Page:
Some criminal groups use a process called trade-based money laundering to launder their illicit money. These schemes can include things like falsely describing goods and services in trade transactions.
Banks are required to report suspicious financial transactions to the Treasury Department. However, we found that banks often do not have access to the documentation for most of the trade transactions for which they process payments, making it difficult to identify suspicious activity. Because of the large volume of trade, customs agencies also have difficulty identifying fraudulent trade documents that are often mixed in with legitimate trade.
Why GAO Did This Study
Trade-based money laundering is one of the primary means that criminal organizations use to launder the proceeds of illicit activity and integrate them into the formal economy. According to the Department of the Treasury, TBML is one of the most challenging forms of money laundering to investigate because of the complexities of trade transactions and the large volume of international trade. U.S. law enforcement agencies believe there has been an increase in TBML activity attributable, in part, to U.S. financial institutions' improved compliance with Bank Secrecy Act and anti-money laundering regulations, such as cash reporting requirements.
GAO was asked to examine U.S. agencies' efforts to combat TBML and related schemes. This report describes, among other objectives, (1) TBML-related vulnerabilities in the U.S. financial and trade systems, and the types of criminal organizations that seek to exploit those vulnerabilities; and (2) U.S. agencies' use of available data to detect and combat TBML and related schemes.
To address these objectives, GAO reviewed reports and other documentation from the Departments of Commerce, Homeland Security, Justice, and the Treasury, and the federal banking regulators (Federal Deposit Insurance Corporation, Board of Governors of the Federal Reserve System, National Credit Union Administration, and Office of the Comptroller of the Currency). GAO interviewed officials from the Departments of Homeland Security, Justice, and the Treasury (including the Internal Revenue Service), as well as the U.S. Postal Service and the federal banking regulators.
What GAO Found
The U.S. financial and trade systems have vulnerabilities that criminal organizations seek to exploit. Financial institutions have responsibilities based on Bank Secrecy Act and anti-money laundering requirements to, among other things, report suspicious financial transactions to the Department of the Treasury's Financial Crimes Enforcement Network (FinCEN). However, financial institutions have limited visibility into the underlying documentation of the majority of trade transactions for which they process the payments, which makes it more difficult for them to identify suspicious activity. For example, one of the primary vulnerabilities of the U.S. financial and trade systems is open-account trade, in which the trade transaction is not financed by a bank. In open-account trade, the financial transaction between the buyer and seller—which underpins the trade transaction—is usually processed through a bank's automatic payment systems, without human intervention, by the bank sending the payment on behalf of its customer. As such, the bank has limited visibility into the underlying activity generating the payment.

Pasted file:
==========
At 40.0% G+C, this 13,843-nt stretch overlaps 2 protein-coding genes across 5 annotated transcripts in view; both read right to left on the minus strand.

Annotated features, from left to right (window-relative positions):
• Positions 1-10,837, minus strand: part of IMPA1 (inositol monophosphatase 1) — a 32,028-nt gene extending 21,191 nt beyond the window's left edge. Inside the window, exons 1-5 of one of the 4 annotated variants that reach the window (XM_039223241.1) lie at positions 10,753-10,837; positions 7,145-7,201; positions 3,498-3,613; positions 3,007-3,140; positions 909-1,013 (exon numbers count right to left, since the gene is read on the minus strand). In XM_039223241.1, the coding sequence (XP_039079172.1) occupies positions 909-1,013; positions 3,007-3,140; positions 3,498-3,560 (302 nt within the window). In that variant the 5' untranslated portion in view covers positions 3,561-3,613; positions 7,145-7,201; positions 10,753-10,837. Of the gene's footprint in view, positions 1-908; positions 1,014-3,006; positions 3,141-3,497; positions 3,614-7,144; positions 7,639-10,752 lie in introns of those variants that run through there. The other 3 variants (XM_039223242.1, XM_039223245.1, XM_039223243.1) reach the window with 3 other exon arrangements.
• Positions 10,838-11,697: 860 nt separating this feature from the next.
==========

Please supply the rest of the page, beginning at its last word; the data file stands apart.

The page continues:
Additionally, the large volume and complexities of international trade transactions, as well as the limited resources and varying priorities of customs agencies to identify and investigate illicit trade, make the U.S. financial and trade systems attractive for illicit activity, including trade-based money laundering (TBML) and related schemes. U.S. law enforcement officials that GAO interviewed said that the types of organizations using TBML schemes are primarily transnational criminal organizations involved in narcotics trafficking, customs fraud, and financial fraud schemes, as well as professional money launderers and terrorist organizations. Narcotics trafficking organizations use a particular kind of TBML—black market peso exchange schemes— to transfer the value of U.S. dollars earned from narcotics sales in the United States into other countries' currencies. In black market peso exchange schemes, the contents, prices, and quantities of goods exported and imported can be correctly reported to customs agencies, with no use of fraudulent trade documents, complicating the identification of anomalies in patterns of behavior based on those categories. U.S. agencies use trade, financial, and law enforcement data in their efforts to detect and investigate TBML and related schemes.
U.S. law enforcement agencies, such as Immigration and Customs Enforcement's Homeland Security Investigations, use import and export data, suspicious financial activity reported by financial institutions, and law enforcement investigative data to identify patterns and anomalies in financial and trade transactions. Law enforcement agencies and FinCEN also use these data to develop leads for and support ongoing investigations of TBML and related schemes. For example, in 2010 FinCEN issued an advisory to financial institutions based on its analysis of suspicious activity reports filed by financial institutions. FinCEN highlighted the increasing use of TBML schemes by criminal organizations—particularly narcotics trafficking organizations in the Western Hemisphere—and potential indicators of TBML that financial institutions should consider as they evaluate potential suspicious activity. Additionally, suspicious financial activity review teams have been established in 94 federal districts around the country, and they bring together investigators and prosecutors from different agencies to regularly review Bank Secrecy Act reports, such as suspicious activity reports, related to their geographic area of responsibility.